TheReadingRoom, a book discovery, reading, and e-commerce service, recently relaunched its website and relocated its headquarters to New York City, and it continues to roll out new services and features. Founded in Sydney, Australia, in 2010, the site now has more than 1.2 million members and plans to focus on growing its influence in the American book market.
“We’re looking for more awareness in the U.S.,” said CEO Kim Anderson. TheReadingRoom’s website is now scalable—“the old site slowed down the more people visited it”— and is optimized for mobile traffic and “especially designed for social sharing.” She said that the site “attracted more than a million members before the new design and continues to grow rapidly.” Despite its Australian roots, the CEO said more than 70% of its members are based in the U.S.
TheReadingRoom offers members lists of curated titles and lets them post their own lists, reviews, and comments in member discussions. Members can connect with like-minded readers about the books they’re reading. Anderson described the site as a repository of “curated content,” as well as a community of readers. “We have an editorial staff that suggests books and an algorithmic recommendation engine. We try to meld the two kinds of recommendations together.”
The site also offers access to bibliographic data, maintained by a team of data entryists, on more than seven million titles. “We check everything,” Anderson noted.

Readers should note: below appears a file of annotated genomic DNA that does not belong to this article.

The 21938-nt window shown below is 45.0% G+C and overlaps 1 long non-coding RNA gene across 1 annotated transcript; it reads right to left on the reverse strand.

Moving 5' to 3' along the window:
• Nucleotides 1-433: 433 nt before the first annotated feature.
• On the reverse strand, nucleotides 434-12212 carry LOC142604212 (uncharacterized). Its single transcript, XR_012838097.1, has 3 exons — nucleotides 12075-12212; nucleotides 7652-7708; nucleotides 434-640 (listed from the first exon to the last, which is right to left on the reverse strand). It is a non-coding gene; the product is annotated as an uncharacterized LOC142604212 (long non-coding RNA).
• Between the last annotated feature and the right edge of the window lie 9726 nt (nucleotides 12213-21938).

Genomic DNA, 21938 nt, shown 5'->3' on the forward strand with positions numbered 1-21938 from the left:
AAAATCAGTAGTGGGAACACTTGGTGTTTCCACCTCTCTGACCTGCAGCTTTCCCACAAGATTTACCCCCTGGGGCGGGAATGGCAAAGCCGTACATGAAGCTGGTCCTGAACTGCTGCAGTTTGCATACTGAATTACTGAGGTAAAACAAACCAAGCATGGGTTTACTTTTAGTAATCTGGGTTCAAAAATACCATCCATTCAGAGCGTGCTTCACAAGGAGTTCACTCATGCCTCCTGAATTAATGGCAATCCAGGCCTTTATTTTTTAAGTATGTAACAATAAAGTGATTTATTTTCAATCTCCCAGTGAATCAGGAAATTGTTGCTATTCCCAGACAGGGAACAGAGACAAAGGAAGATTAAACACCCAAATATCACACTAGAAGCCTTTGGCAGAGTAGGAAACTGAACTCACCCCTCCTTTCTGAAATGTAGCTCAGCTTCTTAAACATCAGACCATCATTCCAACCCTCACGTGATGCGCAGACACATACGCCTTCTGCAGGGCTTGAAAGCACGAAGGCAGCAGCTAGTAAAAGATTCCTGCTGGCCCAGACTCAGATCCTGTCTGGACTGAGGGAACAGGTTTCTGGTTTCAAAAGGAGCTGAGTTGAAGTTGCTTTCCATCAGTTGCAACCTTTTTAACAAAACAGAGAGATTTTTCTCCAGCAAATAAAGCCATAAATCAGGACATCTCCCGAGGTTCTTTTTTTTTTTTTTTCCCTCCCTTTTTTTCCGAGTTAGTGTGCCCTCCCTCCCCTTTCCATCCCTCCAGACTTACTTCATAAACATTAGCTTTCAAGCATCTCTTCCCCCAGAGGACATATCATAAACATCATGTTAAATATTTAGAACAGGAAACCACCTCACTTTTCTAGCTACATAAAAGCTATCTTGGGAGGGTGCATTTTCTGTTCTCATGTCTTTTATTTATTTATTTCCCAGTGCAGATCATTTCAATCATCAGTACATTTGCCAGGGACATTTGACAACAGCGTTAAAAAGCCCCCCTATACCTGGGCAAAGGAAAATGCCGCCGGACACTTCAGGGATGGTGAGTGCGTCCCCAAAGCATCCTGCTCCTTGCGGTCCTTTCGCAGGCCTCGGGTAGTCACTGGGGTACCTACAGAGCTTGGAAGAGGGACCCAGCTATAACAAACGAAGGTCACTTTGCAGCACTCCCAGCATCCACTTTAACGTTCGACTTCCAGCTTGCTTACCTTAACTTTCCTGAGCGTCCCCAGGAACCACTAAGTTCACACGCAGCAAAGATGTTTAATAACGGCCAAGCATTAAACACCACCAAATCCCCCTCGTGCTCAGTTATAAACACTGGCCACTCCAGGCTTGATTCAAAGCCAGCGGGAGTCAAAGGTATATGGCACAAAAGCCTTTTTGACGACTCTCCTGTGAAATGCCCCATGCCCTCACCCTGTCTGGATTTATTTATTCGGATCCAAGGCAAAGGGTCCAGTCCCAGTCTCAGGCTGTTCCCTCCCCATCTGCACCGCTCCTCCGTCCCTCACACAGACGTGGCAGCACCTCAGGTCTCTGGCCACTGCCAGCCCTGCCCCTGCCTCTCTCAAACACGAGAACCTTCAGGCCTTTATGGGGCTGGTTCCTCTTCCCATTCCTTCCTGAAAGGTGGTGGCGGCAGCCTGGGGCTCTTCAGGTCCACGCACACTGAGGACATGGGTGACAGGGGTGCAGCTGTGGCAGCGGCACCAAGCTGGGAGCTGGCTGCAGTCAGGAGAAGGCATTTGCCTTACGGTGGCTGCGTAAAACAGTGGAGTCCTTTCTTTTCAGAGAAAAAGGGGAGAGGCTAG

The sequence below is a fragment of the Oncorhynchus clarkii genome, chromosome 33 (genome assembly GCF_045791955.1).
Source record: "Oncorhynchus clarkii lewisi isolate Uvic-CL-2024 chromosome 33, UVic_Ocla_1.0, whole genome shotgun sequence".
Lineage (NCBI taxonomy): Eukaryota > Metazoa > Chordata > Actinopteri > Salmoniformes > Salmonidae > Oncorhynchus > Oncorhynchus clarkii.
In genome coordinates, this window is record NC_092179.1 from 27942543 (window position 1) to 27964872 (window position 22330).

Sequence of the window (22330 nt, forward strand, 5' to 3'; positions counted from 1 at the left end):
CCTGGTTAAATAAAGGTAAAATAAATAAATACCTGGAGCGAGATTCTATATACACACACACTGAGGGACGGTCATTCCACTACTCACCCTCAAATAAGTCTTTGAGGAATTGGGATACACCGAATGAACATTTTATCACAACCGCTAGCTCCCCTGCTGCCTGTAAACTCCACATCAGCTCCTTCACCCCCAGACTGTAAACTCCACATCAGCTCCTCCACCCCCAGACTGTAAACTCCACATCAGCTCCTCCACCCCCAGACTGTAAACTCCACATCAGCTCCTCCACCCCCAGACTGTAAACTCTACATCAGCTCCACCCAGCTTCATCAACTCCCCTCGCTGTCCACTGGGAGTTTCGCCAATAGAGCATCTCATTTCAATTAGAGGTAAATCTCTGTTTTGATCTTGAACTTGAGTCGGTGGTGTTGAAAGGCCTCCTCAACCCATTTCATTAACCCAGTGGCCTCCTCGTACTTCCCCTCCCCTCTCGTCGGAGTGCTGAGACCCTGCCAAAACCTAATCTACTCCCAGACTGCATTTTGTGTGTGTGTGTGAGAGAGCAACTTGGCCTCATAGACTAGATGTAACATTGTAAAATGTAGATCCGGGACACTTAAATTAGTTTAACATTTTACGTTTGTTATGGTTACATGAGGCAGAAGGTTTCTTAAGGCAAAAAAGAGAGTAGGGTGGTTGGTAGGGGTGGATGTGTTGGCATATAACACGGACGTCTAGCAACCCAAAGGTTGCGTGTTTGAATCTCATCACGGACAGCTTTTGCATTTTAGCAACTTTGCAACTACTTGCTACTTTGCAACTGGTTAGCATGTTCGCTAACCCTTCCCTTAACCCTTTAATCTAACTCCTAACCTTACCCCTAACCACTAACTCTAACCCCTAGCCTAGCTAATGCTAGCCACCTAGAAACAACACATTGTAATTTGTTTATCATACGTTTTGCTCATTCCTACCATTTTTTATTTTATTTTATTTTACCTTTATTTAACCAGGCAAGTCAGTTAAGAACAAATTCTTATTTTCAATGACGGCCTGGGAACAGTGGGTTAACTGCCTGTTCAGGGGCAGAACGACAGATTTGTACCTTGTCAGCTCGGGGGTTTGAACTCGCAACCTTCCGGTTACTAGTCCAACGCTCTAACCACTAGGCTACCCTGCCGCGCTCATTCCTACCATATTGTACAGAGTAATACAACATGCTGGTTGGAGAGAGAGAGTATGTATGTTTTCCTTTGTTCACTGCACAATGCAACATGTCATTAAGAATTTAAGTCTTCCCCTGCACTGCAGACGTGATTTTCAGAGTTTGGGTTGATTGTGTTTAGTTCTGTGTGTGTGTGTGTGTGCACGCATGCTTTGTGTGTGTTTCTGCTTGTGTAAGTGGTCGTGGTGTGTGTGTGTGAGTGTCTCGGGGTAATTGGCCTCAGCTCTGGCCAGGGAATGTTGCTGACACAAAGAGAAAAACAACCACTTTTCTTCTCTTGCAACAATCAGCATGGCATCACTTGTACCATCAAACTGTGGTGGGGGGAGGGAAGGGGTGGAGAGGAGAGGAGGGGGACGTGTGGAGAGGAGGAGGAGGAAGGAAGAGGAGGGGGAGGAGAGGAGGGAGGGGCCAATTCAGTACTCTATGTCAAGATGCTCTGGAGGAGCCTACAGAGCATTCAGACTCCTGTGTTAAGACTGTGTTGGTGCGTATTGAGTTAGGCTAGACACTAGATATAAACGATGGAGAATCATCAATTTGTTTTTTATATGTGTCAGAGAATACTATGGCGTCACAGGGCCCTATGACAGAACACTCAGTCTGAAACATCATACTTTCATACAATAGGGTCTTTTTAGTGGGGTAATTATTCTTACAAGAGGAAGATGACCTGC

E-commerce, Anderson said, is a key feature of the platform, and, through a partnership with Baker & Taylor, visitors to TheReadingRoom can buy print titles or e-books. (In Australia, the site partners with BookWorld, a Pearson-owned retailing operation, to fulfill book sales.) “Sales are small right now, but whatever you want to do with books, you can do it on our site: read, share, or buy,” she said.
Anderson emphasized that TheReadingRoom will be independent, adding, “We don’t want authors reviewing their own books. We want to separate church and state. Readers need to know what’s sponsored and what’s unsponsored content.” Revenue comes from advertising (she said the company can target more than seven million people who have visited TheReadingRoom and its Facebook page), book sales, and by licensing data on member usage.
“We have a lot of data and we can slice and dice it,” Anderson noted. “We have data on what’s on members’ bookshelves and how the books are rated. All of this is important to publishers and other advertisers who are trying to reach an audience.” The company is developing dashboards to deliver analytics to advertisers as well: “There’s more of that to come; data is no good if you can’t extract it and make it meaningful. We’re looking at new tools to help advertisers interrogate the data.”
TheReadingRoom launched with self-financing and added $2.7 million in private financing at the end of 2013 to help fund its move to New York. The company has eight full-time staffers, three of whom are in the U.K.
“It’s an interesting time to be in book publishing—everyone’s experimenting,” Anderson said, adding that TheReadingRoom has “more tools and cool stuff coming.”